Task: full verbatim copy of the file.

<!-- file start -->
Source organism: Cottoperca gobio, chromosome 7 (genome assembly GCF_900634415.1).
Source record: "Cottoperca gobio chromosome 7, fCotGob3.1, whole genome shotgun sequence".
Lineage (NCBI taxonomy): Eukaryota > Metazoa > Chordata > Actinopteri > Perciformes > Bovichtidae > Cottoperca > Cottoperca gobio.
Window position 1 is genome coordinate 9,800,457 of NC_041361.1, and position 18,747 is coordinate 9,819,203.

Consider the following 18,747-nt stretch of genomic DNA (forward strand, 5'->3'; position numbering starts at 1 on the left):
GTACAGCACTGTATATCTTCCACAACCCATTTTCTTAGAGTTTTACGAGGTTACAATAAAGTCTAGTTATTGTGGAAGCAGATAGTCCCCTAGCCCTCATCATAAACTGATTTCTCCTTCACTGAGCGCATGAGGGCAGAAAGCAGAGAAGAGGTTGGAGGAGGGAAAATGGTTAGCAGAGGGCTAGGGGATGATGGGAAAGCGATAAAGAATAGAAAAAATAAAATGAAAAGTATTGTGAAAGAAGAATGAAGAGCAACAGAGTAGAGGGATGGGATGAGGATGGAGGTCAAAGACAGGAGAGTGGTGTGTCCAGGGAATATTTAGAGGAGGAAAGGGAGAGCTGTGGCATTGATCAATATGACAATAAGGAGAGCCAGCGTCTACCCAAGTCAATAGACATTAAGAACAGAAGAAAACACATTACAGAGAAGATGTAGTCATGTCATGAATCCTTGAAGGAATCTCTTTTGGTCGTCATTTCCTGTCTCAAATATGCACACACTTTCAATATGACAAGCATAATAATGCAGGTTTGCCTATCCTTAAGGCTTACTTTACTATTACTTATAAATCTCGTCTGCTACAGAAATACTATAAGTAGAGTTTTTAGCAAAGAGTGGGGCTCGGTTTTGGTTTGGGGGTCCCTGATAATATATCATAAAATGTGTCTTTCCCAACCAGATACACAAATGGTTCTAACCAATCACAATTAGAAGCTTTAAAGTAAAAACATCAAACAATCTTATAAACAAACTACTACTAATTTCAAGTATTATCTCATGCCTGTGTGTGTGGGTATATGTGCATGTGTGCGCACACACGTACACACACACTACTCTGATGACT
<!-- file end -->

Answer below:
Source organism: Cottoperca gobio, chromosome 7 (genome assembly GCF_900634415.1).
Source record: "Cottoperca gobio chromosome 7, fCotGob3.1, whole genome shotgun sequence".
Lineage (NCBI taxonomy): Eukaryota > Metazoa > Chordata > Actinopteri > Perciformes > Bovichtidae > Cottoperca > Cottoperca gobio.
Window position 1 is genome coordinate 9,800,457 of NC_041361.1, and position 18,747 is coordinate 9,819,203.

Consider the following 18,747-nt stretch of genomic DNA (forward strand, 5'->3'; position numbering starts at 1 on the left):
GTACAGCACTGTATATCTTCCACAACCCATTTTCTTAGAGTTTTACGAGGTTACAATAAAGTCTAGTTATTGTGGAAGCAGATAGTCCCCTAGCCCTCATCATAAACTGATTTCTCCTTCACTGAGCGCATGAGGGCAGAAAGCAGAGAAGAGGTTGGAGGAGGGAAAATGGTTAGCAGAGGGCTAGGGGATGATGGGAAAGCGATAAAGAATAGAAAAAATAAAATGAAAAGTATTGTGAAAGAAGAATGAAGAGCAACAGAGTAGAGGGATGGGATGAGGATGGAGGTCAAAGACAGGAGAGTGGTGTGTCCAGGGAATATTTAGAGGAGGAAAGGGAGAGCTGTGGCATTGATCAATATGACAATAAGGAGAGCCAGCGTCTACCCAAGTCAATAGACATTAAGAACAGAAGAAAACACATTACAGAGAAGATGTAGTCATGTCATGAATCCTTGAAGGAATCTCTTTTGGTCGTCATTTCCTGTCTCAAATATGCACACACTTTCAATATGACAAGCATAATAATGCAGGTTTGCCTATCCTTAAGGCTTACTTTACTATTACTTATAAATCTCGTCTGCTACAGAAATACTATAAGTAGAGTTTTTAGCAAAGAGTGGGGCTCGGTTTTGGTTTGGGGGTCCCTGATAATATATCATAAAATGTGTCTTTCCCAACCAGATACACAAATGGTTCTAACCAATCACAATTAGAAGCTTTAAAGTAAAAACATCAAACAATCTTATAAACAAACTACTACTAATTTCAAGTATTATCTCATGCCTGTGTGTGTGGGTATATGTGCATGTGTGCGCACACACGTACACACACACTACTCTGATGACT